Fig. 7.2

Measurement method for the long axial view on digitally reconstructed radiographs. (a) Dorsoplantar radiograph from weight bearing CT (HACT); (b) foot aligned with the second ray and inclined towards 45 degrees, and (c) then visualized from the back to assess the hindfoot alignment. The mid-diaphyseal axis of the tibia was identified by bisecting the tibia into two mid-diaphyseal points (lines A and B) 30 mm apart (line E). The mid-diaphyseal axis of the calcaneus was defined by a line through two points in the calcaneus. At a distance of 7 mm from the most distal part of the calcaneus, a horizontal line was drawn (line D) and divided into a 40%: 60% ratio (where the length of the 40% line was measured from the lateral side). Another line (line C) was drawn horizontally, 30 mm from the posterior edge of the calcaneus. The calcaneus axis (line F) was drawn by connecting the 40% mark at line D and the bisected line C. The hindfoot alignment (G) was defined by the angle between lines E and F

Our analysis included only patients who had a bilateral WBCT, in order to minimize the risk of a nonphysiological static loading of the foot. Among these, feet which had a previous surgery with some important metal artifacts were excluded.

Statistical Analysis

Quantitative variables are reported as mean ± standard deviation (SD), range, and 95% confidence intervals [95% CIs]. The Kolmogorov-Smirnov test was performed to investigate the distribution of the normal foot group (G1). Regression analysis was performed to calculate the correlation between FAO and HACT using Spearman’s coefficient and visualization of a corresponding scatterplot.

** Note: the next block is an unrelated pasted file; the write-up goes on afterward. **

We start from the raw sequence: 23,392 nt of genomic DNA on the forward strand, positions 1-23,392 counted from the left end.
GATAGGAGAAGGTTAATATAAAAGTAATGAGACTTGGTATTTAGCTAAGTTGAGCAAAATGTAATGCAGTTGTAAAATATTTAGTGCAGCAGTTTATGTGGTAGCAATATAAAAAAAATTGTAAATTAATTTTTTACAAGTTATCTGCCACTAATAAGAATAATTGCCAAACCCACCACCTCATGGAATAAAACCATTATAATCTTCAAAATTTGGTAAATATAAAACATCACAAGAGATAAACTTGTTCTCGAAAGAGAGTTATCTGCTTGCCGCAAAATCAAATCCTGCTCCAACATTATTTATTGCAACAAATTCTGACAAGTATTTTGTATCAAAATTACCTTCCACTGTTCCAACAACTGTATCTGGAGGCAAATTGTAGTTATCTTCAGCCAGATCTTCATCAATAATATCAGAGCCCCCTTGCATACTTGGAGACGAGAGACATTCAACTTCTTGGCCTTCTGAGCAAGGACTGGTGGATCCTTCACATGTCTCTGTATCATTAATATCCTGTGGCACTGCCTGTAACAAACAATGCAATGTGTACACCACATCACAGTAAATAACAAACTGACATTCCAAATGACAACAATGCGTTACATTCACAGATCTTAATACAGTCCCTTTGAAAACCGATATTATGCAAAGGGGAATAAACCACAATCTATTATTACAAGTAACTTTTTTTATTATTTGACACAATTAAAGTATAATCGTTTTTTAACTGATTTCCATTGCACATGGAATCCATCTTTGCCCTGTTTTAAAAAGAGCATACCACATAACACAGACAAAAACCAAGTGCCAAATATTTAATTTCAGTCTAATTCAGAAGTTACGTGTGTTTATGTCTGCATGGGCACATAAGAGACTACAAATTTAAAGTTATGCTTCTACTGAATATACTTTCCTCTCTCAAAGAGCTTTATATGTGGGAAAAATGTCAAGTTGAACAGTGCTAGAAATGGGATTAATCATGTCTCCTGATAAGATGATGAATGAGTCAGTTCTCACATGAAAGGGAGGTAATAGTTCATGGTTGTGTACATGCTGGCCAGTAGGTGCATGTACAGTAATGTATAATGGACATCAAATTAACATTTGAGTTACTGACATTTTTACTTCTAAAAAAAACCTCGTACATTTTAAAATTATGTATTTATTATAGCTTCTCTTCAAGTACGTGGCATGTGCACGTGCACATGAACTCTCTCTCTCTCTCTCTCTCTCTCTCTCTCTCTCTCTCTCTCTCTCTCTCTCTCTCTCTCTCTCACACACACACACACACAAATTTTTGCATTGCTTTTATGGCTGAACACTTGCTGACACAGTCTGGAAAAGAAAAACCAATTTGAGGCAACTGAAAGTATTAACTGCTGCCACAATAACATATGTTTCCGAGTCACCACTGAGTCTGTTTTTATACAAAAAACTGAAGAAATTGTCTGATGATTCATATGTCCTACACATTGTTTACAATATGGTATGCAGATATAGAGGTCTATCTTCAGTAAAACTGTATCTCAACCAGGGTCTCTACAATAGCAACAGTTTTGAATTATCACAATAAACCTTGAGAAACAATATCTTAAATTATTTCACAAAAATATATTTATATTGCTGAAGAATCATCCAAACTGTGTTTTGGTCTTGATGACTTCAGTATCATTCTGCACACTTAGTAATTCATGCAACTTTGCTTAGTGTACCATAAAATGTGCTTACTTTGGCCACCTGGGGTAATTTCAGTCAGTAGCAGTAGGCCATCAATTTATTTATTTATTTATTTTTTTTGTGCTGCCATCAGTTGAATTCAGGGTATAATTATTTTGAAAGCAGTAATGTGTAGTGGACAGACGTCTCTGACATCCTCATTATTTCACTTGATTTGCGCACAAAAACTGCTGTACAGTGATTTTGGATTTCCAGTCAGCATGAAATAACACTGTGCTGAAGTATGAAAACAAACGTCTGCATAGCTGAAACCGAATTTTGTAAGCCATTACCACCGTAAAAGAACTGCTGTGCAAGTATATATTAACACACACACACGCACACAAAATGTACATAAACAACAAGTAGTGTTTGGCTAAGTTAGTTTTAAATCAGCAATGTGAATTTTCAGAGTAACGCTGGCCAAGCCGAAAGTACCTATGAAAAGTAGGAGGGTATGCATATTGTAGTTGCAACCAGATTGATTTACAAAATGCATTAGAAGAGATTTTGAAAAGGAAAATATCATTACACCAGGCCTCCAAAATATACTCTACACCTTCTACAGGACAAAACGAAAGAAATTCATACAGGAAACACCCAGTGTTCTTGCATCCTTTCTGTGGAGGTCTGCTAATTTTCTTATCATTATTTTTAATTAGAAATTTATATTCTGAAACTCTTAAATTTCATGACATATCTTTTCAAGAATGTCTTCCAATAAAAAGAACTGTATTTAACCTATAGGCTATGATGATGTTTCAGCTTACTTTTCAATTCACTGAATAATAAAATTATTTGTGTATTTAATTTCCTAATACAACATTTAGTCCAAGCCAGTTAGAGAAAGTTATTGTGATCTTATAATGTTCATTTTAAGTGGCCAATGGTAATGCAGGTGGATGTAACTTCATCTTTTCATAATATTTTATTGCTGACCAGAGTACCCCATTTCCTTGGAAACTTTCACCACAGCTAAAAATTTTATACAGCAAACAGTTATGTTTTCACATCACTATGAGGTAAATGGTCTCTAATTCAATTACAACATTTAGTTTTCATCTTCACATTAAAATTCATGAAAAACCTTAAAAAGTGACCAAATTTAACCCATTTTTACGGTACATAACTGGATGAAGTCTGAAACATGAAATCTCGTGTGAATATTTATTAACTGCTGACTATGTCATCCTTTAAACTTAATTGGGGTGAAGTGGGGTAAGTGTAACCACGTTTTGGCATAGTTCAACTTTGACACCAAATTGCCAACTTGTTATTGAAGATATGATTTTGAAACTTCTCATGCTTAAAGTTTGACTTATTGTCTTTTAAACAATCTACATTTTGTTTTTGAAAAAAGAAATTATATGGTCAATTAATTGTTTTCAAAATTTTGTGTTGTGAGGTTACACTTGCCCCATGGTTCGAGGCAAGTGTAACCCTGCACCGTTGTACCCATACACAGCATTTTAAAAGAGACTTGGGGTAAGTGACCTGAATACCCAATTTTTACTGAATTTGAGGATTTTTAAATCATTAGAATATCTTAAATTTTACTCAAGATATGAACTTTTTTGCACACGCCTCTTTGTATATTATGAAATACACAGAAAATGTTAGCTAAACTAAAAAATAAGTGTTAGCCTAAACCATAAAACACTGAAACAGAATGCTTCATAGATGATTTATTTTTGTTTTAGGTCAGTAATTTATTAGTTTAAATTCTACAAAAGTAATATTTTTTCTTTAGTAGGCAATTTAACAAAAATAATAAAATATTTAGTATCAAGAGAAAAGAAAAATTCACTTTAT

To assess the reproducibility of FAO and HACT, inter- and intraobserver variability expressed by the intraclass correlation coefficient (ICC) was calculated. ICC values range from 0 to 1, with a higher value indicating better reliability. An ICC value >0.7 indicates good reliability and a value >0.9 excellent reliability. All analyses were carried out using SPSS 20.0 software (Standard version; IBM, Armonk, NY, USA). The significance level was set at p < 0.05.


Overall, 249 feet (126 patients) were included in the study: G1 = 115, G2 = 78, and G3 = 56 feet. Three feet from three patients were excluded from the analysis. The mean values for FAO and HACT in the three groups are reported in Table 7.1 (Fig. 7.3).
Apr 25, 2020 | Posted by in MUSCULOSKELETAL MEDICINE | Comments Off on Biometrics for Hindfoot Alignment Using Weight Bearing Computed Tomography: A Prospective Assessment of 249 Feet